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Emmet’s Farewell
(Roud 5224)
Tom Lenihan
Knockbrack, Miltown Malbay
Recorded 1982

Carroll Mackenzie Collection

 

Tom Lenihan

Farewell love, farewell love, I’m now going to leave you,
The pale moon is shining its last beams on me.
The truth I declare that I ne’er would deceive you,
For next to my heart was green Erin and thee.

Draw near to my bosom, my first and fond true love,
And cherish the heart that beats only for thee.
And let my cold grave with green laurel be strewed love.
I died for my country, green Erin, and thee.

Oh, never again in the moonlight we’ll roam love,
When birds are at rest and the stars they do shine.
Oh never again will I kiss your sweet lips, love,
Or wander by streamlet with hands pressed on thine.

But should another love, oh make you forget me,
Will you give me one promise before that I’ll die?
That you’ll come to my grave when all others forget me,
And there with the soft winds breathe sigh for sigh.

My hour is approaching, let me take the last look love,
And watch your beauty till my soul does depart.
Let your ringlets fall on my face and my brow, love,
Draw near till I press thee to my fond and true heart.

Farewell love, farewell love, the words are now spoken,
The pale moon is shining its last beams on me.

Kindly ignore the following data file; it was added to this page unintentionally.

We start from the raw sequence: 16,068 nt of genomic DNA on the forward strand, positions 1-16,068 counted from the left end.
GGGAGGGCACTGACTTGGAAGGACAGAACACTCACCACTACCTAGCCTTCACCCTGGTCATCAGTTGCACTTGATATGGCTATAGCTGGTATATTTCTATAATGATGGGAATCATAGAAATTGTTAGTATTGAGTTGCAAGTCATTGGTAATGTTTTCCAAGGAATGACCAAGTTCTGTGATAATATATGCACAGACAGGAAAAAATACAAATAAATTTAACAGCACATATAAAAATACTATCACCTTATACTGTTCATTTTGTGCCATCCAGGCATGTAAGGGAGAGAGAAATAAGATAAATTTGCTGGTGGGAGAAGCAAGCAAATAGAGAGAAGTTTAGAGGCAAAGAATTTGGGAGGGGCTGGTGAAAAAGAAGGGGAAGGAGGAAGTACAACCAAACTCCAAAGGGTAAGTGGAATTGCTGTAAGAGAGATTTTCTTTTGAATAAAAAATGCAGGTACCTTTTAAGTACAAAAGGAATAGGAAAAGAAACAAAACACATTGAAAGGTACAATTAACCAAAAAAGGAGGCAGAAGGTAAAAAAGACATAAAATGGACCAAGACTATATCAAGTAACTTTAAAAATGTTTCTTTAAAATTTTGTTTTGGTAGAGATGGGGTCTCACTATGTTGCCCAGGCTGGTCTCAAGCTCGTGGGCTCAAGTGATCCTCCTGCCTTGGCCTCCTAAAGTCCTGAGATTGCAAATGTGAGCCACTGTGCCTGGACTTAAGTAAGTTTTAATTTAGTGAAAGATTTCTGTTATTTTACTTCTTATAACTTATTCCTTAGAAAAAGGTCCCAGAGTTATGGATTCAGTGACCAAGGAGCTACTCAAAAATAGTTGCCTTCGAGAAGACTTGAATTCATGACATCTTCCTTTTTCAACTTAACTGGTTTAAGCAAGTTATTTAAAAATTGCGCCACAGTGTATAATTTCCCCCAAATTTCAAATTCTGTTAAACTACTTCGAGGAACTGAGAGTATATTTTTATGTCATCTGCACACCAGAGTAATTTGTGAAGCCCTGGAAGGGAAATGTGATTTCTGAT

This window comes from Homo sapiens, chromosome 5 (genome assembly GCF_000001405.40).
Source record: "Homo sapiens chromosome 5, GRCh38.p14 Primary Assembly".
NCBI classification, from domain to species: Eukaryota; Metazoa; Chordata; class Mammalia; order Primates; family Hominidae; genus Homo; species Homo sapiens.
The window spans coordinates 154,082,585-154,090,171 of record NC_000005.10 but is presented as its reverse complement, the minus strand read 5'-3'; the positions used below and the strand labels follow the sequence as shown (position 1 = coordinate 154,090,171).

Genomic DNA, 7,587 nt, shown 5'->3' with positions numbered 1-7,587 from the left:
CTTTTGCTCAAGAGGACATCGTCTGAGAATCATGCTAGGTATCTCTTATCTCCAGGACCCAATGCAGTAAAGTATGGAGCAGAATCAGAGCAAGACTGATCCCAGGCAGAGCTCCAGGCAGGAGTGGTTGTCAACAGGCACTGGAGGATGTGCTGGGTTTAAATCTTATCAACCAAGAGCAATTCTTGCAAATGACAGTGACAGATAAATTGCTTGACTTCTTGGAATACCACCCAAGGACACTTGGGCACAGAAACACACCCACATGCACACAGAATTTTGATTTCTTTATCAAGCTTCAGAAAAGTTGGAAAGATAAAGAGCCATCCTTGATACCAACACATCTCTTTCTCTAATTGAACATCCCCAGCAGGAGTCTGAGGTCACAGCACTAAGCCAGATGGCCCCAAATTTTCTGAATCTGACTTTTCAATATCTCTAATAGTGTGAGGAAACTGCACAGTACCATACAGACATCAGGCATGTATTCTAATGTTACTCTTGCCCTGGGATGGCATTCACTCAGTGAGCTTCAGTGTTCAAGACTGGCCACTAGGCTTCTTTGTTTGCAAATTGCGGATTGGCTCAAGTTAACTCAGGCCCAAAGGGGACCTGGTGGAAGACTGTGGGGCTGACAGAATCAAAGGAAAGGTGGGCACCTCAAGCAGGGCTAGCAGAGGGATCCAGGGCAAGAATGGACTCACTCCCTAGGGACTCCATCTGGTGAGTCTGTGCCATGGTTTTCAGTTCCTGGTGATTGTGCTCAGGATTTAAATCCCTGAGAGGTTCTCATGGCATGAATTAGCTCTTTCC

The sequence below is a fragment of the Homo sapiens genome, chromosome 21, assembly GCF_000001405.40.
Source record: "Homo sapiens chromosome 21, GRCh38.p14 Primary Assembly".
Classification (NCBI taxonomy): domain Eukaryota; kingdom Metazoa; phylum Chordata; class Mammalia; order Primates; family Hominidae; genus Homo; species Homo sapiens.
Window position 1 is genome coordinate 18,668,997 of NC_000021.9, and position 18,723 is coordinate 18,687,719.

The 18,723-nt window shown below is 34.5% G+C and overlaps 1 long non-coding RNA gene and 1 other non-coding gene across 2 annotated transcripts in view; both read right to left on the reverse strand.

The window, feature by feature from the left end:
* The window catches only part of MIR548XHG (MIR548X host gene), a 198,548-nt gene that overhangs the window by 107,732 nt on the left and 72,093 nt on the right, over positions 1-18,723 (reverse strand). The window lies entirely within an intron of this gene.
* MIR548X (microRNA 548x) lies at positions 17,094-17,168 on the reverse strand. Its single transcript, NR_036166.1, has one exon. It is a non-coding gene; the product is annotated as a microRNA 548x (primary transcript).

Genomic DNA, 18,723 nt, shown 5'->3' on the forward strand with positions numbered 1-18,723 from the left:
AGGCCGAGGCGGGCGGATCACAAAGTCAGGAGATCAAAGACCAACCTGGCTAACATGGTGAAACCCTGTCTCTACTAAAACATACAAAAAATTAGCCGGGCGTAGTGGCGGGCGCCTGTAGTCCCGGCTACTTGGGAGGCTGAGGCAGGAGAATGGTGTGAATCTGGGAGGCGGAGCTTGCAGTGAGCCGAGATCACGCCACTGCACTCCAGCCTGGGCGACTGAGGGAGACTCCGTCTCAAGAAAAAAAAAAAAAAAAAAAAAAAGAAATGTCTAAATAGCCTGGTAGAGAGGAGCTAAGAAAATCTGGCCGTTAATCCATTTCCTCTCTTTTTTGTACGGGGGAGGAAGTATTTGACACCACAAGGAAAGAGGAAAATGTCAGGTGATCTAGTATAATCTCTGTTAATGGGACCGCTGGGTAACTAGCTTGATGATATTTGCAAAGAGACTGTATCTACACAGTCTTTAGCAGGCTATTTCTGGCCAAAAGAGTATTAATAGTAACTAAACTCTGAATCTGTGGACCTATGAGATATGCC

Farewell love, farewell love, I hear the deaths token,
Never more in this world young Emmet you’ll see.

"Robert Emmett, who was executed in 1803 for his part in an abortive uprising which took place earlier that year, inspired several songs. This one takes the form of a ‘goodnight ballad’, a genre of song long established in England, where a condemned man employed a ‘broadside hack’ to take down the details of his life and turn them into verse form ; they were often sold on song-sheets at public hangings. According to the writer, Daniel Defoe, the term ‘goodnight ballad’ originated from the practice of those viewing the execution calling out ‘goodnight' as the rope tightened around the condemned man’s neck. Tom learned the song from his mother."

Reference:
Mount Callan Garland Tom Munnelly (ed.) Comhairle Bhéaloideas Eireann 1994

Jim Carroll



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